This story is part of Atlanta magazine’s Streets Issue—a block-by-block exploration of our city and the stories it tells. Find the entire package here.
Edwin Wiley Grove had the hiccups—chronically.
Coming after Grove had first found success but before his career reached its apex, the hiccups played an important role in the trajectory of this early 20th century multimillionaire. Born in Tennessee in 1850, Grove lost a wife and a child to malaria, inspiring him to create a “tasteless” treatment for the disease that contained quinine but—and this was the selling point—sought to counteract quinine’s bitter flavor. It was in fact not tasteless but sweetened and lemon-flavored, and reputedly disgusting—not quite a thing you could splash into a vodka tonic. (Besides, Grove was a prohibitionist.) By 1890, Grove’s tonic was apparently selling more bottles than Coca-Cola, in spite—or because?—of a chimeric ad campaign depicting the head of a baby affixed to the body of a pig: GROVE’S TASTELESS CHILL TONIC, it says. MAKES CHILDREN AND ADULTS AS FAT AS PIGS. Bottoms up.
“As a poor man and a poor boy, I conceived the idea that whoever could produce a tasteless chill tonic, his fortune was made,” Grove recalled. After realizing that fortune, he moved his manufacturing plant to St. Louis, where the smoke and smog of the factory district led him to develop the hiccups. That pushed him toward Asheville, where Grove is today remembered as a real estate developer, notably of the Grove Park Inn, a luxurious mountain retreat that’s hosted presidents from FDR to Barack Obama (and is reportedly where the Supreme Court would be sent in the event of an attack on Washington, D.C.); the Grove Arcade; the Battery Park Hotel; and Grovemont on Swannanoa, a planned community whose plans were derailed by Grove’s death, in 1927, and the subsequent financial crash.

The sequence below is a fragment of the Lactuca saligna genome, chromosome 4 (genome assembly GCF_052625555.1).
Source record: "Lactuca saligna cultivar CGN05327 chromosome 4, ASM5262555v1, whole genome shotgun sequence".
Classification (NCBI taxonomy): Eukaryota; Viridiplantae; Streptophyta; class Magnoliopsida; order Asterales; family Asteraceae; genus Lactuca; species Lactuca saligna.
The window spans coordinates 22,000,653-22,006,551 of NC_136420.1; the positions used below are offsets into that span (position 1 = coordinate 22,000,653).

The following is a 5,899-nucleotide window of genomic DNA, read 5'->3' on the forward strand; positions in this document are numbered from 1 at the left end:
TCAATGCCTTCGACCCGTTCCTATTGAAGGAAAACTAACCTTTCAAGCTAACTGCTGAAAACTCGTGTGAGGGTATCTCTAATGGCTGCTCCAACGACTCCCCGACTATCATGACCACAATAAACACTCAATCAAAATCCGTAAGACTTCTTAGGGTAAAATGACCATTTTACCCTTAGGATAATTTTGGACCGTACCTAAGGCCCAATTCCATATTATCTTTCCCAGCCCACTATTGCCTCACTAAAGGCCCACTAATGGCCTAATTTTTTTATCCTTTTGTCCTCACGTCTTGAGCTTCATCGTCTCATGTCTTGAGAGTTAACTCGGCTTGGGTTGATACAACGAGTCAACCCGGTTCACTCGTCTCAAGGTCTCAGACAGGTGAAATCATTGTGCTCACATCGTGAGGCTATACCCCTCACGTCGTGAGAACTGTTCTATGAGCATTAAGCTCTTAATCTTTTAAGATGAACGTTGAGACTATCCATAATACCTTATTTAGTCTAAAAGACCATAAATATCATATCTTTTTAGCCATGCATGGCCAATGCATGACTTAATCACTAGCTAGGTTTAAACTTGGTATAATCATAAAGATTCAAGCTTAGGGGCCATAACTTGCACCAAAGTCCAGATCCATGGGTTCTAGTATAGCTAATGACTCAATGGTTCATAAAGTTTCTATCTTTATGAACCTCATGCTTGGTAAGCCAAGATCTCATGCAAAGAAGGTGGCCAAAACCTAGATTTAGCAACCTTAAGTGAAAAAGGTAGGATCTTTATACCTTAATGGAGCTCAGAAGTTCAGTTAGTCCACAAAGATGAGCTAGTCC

Asheville’s Grove Park, of course, will not be the one most familiar to Atlantans: E.W. Grove was also responsible for the development of our own Grove Park, previously called Fortified Hills and, for a while, West Atlanta Park. A 1913 ad in the Atlanta Constitution: “Have you been out yet? Did you notice the excellent car service out there? Did you look at the good roads on the way out? Did you select YOUR future Home?” Elsewhere in Atlanta, Grove was also behind the development of Atkins Park, though the neighborhood that today bears his name actually bears more than that: Grove Park’s Gertrude Place, Evelyn Place, and Edwin Place? They’re all Grove family members, as Margaret, Matilda, Hortense, and others in the area are also thought to be. Other Grove relatives had a less benign impact on the city: Grove’s son-in-law was Fred Loring Seely, who first worked for Grove’s pharmaceutical interests before founding—with Grove’s backing—the Atlanta Georgian, a newspaper remembered today for helping incite the white rioters who, in 1906, killed dozens of Black Atlantans.
This article appears in our August 2022 issue.